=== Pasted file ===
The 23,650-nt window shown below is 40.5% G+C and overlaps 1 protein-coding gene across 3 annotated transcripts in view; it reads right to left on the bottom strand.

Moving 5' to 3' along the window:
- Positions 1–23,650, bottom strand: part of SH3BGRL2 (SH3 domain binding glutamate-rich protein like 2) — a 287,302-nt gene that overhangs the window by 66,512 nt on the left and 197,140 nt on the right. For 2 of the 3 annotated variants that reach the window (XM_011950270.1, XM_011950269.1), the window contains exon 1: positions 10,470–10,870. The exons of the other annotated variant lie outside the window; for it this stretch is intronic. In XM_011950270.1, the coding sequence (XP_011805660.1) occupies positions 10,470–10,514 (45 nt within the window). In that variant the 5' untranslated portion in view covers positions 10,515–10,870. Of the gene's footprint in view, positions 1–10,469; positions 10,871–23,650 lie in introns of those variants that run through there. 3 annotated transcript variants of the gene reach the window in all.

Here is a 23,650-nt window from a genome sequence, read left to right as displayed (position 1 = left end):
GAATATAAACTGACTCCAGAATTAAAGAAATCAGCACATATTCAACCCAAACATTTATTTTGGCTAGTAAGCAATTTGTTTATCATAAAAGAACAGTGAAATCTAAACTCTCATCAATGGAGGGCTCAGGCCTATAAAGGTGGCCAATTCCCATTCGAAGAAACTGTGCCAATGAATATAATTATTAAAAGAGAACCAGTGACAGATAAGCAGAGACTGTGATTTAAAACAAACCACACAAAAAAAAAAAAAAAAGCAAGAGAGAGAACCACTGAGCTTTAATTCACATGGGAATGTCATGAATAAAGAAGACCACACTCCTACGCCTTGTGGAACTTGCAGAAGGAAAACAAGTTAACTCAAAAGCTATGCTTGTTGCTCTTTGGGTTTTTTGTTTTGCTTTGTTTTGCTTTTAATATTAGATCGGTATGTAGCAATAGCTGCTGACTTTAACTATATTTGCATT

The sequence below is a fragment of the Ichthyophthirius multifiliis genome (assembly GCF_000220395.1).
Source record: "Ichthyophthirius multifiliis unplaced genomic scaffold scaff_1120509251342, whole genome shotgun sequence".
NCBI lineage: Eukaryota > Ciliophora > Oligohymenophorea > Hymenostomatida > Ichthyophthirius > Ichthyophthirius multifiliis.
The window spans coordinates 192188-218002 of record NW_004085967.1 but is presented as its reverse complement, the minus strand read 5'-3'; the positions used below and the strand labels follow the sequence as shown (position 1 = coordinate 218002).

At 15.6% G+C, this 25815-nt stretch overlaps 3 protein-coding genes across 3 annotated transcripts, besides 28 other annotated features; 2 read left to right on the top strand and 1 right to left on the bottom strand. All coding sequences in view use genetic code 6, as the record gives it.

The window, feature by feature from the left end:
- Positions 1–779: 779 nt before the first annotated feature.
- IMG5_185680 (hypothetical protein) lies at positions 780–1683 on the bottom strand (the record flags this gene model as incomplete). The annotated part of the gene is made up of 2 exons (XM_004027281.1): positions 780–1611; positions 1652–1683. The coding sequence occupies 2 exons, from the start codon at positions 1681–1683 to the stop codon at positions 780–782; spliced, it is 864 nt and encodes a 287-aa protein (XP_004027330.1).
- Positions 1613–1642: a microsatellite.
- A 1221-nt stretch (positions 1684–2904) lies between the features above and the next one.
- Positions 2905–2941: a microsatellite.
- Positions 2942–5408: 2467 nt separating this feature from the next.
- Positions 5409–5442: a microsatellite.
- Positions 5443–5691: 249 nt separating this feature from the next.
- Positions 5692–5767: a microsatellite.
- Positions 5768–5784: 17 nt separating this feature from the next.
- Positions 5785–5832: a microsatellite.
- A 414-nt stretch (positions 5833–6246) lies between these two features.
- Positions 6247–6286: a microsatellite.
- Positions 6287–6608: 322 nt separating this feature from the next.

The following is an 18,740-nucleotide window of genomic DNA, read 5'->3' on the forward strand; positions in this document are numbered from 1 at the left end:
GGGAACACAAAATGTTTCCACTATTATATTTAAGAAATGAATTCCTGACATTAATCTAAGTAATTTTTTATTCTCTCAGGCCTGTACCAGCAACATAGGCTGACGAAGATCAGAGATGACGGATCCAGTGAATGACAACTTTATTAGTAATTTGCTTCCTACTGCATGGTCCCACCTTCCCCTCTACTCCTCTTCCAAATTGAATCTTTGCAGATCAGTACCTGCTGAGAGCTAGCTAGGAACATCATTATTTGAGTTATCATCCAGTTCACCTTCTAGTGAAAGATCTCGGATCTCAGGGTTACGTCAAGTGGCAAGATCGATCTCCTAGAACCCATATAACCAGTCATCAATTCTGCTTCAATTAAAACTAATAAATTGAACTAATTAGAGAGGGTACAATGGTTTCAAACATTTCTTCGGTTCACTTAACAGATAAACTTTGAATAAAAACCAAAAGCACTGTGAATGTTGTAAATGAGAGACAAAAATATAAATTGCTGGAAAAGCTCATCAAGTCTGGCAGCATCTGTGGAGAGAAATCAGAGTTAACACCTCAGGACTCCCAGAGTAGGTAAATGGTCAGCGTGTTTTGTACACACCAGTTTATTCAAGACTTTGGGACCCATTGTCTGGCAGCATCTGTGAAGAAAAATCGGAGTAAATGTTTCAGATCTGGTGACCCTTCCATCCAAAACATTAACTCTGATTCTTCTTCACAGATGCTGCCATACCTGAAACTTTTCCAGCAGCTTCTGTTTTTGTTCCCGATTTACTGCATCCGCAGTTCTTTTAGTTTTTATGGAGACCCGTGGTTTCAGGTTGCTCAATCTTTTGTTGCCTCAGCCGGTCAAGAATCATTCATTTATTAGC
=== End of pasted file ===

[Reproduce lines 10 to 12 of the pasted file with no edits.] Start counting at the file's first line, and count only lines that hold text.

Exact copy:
At 15.6% G+C, this 25815-nt stretch overlaps 3 protein-coding genes across 3 annotated transcripts, besides 28 other annotated features; 2 read left to right on the top strand and 1 right to left on the bottom strand. All coding sequences in view use genetic code 6, as the record gives it.

The window, feature by feature from the left end:
- Positions 1–779: 779 nt before the first annotated feature.